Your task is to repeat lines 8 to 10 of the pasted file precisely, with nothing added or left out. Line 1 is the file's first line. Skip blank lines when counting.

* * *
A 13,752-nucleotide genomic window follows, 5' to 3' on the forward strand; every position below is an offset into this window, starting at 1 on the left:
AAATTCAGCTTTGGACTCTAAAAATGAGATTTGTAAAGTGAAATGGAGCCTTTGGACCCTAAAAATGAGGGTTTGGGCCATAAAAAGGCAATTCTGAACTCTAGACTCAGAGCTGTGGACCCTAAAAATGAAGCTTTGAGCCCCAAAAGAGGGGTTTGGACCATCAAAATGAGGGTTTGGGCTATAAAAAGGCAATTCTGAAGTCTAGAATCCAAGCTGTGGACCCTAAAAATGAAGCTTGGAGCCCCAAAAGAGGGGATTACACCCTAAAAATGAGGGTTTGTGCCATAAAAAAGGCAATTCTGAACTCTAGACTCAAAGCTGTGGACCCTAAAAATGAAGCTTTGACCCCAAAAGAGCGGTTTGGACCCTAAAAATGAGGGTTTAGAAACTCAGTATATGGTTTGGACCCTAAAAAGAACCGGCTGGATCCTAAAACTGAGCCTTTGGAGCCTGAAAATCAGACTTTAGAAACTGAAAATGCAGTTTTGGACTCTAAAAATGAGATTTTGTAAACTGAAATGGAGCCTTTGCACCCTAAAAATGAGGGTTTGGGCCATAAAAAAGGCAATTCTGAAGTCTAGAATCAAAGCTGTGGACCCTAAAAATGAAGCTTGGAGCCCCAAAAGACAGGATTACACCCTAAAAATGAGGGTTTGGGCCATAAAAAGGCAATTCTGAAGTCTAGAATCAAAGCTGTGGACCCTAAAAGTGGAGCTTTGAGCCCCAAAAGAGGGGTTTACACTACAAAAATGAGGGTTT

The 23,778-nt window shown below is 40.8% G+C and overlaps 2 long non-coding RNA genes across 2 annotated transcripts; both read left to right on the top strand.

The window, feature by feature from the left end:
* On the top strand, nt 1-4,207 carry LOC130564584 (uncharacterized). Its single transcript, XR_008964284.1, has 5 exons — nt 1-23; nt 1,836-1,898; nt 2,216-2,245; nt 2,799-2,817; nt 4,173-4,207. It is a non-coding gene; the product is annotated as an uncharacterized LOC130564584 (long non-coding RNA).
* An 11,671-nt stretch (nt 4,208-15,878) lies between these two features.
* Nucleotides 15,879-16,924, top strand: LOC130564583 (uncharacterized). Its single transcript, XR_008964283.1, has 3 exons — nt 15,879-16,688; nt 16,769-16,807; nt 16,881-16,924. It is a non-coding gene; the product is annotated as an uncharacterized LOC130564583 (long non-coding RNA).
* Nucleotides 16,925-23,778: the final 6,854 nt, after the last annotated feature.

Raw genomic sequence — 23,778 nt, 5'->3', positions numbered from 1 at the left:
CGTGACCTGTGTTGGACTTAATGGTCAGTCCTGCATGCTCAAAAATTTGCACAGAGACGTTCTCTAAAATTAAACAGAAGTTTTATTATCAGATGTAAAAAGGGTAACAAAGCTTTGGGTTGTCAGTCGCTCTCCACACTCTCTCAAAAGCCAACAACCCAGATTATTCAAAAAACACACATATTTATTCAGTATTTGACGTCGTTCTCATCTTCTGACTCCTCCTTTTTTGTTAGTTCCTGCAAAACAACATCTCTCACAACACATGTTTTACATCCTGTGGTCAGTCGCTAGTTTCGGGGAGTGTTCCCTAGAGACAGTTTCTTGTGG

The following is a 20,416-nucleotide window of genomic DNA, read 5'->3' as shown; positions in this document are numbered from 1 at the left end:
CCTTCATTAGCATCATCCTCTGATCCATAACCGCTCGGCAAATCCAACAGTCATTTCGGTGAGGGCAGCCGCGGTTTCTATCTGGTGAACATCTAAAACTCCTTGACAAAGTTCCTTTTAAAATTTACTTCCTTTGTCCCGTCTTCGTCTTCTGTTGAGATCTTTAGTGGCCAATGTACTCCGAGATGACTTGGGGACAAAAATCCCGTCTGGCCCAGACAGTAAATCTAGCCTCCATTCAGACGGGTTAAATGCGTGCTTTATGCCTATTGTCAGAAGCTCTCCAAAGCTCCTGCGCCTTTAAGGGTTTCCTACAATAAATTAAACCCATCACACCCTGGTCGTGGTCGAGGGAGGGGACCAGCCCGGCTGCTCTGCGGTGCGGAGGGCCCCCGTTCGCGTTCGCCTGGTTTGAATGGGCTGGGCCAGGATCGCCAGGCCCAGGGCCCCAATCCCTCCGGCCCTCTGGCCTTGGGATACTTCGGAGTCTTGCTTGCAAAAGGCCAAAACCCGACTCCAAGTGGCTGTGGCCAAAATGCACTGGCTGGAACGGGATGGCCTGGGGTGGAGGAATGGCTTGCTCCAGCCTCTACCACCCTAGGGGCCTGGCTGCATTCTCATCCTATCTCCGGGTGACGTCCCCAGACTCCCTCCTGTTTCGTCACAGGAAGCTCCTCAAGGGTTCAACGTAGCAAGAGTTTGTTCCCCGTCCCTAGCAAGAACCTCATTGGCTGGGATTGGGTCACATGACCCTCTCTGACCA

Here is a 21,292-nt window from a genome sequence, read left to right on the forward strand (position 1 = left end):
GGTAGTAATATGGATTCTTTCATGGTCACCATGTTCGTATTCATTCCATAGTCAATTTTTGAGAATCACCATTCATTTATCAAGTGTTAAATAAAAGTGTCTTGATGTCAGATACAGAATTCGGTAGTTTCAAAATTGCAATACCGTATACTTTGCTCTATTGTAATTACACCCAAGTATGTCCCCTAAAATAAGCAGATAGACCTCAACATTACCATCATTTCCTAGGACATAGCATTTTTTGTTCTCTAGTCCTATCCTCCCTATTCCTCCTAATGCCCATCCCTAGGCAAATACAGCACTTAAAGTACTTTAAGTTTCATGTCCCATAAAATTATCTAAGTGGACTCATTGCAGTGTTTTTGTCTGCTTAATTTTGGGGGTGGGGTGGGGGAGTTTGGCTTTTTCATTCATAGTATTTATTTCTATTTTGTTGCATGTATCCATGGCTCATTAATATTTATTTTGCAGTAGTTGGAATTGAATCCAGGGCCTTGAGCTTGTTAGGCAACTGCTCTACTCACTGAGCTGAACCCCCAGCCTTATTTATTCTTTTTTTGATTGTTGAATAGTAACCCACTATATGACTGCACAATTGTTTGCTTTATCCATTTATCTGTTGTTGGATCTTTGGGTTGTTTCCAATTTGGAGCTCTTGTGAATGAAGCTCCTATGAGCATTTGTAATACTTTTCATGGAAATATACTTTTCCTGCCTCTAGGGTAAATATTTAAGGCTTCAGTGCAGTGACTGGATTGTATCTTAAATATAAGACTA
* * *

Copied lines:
* Nucleotides 16,925-23,778: the final 6,854 nt, after the last annotated feature.

Raw genomic sequence — 23,778 nt, 5'->3', positions numbered from 1 at the left:
CGTGACCTGTGTTGGACTTAATGGTCAGTCCTGCATGCTCAAAAATTTGCACAGAGACGTTCTCTAAAATTAAACAGAAGTTTTATTATCAGATGTAAAAAGGGTAACAAAGCTTTGGGTTGTCAGTCGCTCTCCACACTCTCTCAAAAGCCAACAACCCAGATTATTCAAAAAACACACATATTTATTCAGTATTTGACGTCGTTCTCATCTTCTGACTCCTCCTTTTTTGTTAGTTCCTGCAAAACAACATCTCTCACAACACATGTTTTACATCCTGTGGTCAGTCGCTAGTTTCGGGGAGTGTTCCCTAGAGACAGTTTCTTGTGG